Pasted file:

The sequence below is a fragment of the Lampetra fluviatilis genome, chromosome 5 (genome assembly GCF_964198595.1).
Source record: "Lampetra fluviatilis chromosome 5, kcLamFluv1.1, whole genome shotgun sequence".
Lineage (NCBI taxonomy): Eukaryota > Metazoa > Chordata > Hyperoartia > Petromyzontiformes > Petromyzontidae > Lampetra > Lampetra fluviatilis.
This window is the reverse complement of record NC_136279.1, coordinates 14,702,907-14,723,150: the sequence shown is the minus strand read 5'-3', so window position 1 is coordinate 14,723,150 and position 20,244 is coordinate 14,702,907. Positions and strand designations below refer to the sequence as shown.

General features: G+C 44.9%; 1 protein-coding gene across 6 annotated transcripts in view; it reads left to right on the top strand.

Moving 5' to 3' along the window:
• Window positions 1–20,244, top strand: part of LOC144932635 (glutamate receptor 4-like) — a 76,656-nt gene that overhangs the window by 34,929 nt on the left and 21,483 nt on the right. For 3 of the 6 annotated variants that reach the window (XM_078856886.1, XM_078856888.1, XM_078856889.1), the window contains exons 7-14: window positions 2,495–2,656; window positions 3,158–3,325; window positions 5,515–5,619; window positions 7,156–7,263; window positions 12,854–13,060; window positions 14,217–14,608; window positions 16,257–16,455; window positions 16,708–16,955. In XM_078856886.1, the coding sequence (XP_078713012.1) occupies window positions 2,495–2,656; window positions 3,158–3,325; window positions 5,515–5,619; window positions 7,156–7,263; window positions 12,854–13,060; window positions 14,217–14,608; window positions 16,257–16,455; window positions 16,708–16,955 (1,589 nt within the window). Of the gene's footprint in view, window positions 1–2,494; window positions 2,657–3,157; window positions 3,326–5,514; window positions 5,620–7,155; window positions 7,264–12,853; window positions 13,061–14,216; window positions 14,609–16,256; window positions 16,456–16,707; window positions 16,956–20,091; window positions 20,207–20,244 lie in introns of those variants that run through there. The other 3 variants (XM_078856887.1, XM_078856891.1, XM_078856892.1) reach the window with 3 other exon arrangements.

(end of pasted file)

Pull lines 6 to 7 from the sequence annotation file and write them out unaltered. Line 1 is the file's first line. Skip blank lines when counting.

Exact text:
Moving 5' to 3' along the window:
• Window positions 1–20,244, top strand: part of LOC144932635 (glutamate receptor 4-like) — a 76,656-nt gene that overhangs the window by 34,929 nt on the left and 21,483 nt on the right. For 3 of the 6 annotated variants that reach the window (XM_078856886.1, XM_078856888.1, XM_078856889.1), the window contains exons 7-14: window positions 2,495–2,656; window positions 3,158–3,325; window positions 5,515–5,619; window positions 7,156–7,263; window positions 12,854–13,060; window positions 14,217–14,608; window positions 16,257–16,455; window positions 16,708–16,955. In XM_078856886.1, the coding sequence (XP_078713012.1) occupies window positions 2,495–2,656; window positions 3,158–3,325; window positions 5,515–5,619; window positions 7,156–7,263; window positions 12,854–13,060; window positions 14,217–14,608; window positions 16,257–16,455; window positions 16,708–16,955 (1,589 nt within the window). Of the gene's footprint in view, window positions 1–2,494; window positions 2,657–3,157; window positions 3,326–5,514; window positions 5,620–7,155; window positions 7,264–12,853; window positions 13,061–14,216; window positions 14,609–16,256; window positions 16,456–16,707; window positions 16,956–20,091; window positions 20,207–20,244 lie in introns of those variants that run through there. The other 3 variants (XM_078856887.1, XM_078856891.1, XM_078856892.1) reach the window with 3 other exon arrangements.